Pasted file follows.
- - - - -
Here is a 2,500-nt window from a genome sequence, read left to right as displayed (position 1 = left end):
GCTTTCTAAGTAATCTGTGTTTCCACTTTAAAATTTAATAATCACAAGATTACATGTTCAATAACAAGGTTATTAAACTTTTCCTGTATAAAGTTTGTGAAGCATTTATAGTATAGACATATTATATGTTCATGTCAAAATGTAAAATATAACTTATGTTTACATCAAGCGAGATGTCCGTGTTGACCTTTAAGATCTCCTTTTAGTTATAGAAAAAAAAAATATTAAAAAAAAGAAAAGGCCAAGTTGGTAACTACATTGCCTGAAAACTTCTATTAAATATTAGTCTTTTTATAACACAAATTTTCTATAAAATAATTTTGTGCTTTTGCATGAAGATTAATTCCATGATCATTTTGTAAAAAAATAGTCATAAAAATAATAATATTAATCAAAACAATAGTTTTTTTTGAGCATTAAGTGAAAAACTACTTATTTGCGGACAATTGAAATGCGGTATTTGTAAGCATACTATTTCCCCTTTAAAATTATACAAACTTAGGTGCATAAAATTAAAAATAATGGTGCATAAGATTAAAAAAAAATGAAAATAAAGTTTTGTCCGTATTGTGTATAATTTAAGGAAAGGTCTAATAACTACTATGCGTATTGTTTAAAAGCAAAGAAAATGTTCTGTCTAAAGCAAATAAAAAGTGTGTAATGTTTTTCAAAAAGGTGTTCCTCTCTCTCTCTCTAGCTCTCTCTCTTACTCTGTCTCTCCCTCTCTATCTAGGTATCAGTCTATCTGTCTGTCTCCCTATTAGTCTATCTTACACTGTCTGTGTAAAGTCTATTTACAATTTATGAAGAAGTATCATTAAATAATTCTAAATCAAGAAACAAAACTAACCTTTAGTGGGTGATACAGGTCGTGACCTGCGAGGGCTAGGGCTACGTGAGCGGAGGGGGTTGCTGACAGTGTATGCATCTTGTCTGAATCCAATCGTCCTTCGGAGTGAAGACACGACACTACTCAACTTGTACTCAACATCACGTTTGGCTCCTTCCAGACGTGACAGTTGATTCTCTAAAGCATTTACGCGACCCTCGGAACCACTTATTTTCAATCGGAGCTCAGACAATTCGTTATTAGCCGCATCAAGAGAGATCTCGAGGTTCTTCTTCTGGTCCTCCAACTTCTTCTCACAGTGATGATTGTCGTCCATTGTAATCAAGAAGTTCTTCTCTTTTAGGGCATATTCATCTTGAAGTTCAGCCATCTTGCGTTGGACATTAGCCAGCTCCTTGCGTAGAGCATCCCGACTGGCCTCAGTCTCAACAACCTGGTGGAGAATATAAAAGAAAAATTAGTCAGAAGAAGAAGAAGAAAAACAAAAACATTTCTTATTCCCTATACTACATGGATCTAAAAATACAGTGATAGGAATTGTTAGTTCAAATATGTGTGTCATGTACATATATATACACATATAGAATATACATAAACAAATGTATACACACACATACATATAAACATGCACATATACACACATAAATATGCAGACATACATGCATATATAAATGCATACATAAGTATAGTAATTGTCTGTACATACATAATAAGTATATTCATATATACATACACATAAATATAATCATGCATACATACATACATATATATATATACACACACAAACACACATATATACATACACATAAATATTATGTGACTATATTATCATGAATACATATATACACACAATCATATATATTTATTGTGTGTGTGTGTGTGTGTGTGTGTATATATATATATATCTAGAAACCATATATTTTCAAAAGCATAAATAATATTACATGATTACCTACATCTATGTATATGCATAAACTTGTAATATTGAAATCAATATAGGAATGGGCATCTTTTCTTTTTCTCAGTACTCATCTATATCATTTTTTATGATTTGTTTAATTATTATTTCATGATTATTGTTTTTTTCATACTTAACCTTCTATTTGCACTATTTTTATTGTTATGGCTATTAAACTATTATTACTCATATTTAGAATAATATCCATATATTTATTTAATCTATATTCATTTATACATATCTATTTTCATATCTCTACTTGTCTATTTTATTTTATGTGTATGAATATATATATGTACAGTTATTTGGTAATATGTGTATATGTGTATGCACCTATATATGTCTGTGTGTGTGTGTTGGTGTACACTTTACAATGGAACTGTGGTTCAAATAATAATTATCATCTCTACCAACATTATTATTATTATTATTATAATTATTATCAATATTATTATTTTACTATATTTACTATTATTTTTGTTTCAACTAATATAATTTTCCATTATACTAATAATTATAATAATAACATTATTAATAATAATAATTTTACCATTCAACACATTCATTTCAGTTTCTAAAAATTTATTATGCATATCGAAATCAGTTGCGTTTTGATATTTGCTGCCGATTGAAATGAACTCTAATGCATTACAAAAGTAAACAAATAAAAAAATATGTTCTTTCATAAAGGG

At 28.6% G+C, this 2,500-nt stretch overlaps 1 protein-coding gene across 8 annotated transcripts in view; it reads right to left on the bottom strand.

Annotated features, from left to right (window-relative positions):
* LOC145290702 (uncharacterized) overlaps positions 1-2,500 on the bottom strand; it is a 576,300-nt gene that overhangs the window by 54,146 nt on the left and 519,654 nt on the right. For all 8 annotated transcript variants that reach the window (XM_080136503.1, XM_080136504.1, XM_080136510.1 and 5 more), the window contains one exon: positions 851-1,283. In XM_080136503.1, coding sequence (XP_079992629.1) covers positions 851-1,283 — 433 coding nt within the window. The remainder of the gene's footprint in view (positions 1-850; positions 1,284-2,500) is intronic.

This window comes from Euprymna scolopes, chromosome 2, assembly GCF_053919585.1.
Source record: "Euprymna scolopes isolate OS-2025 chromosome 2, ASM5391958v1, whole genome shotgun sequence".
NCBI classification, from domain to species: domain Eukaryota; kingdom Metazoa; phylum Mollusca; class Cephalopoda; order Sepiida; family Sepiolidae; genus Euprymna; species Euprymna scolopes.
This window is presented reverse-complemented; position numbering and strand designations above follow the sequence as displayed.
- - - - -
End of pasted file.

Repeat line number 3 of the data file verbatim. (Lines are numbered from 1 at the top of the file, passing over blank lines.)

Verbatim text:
At 28.6% G+C, this 2,500-nt stretch overlaps 1 protein-coding gene across 8 annotated transcripts in view; it reads right to left on the bottom strand.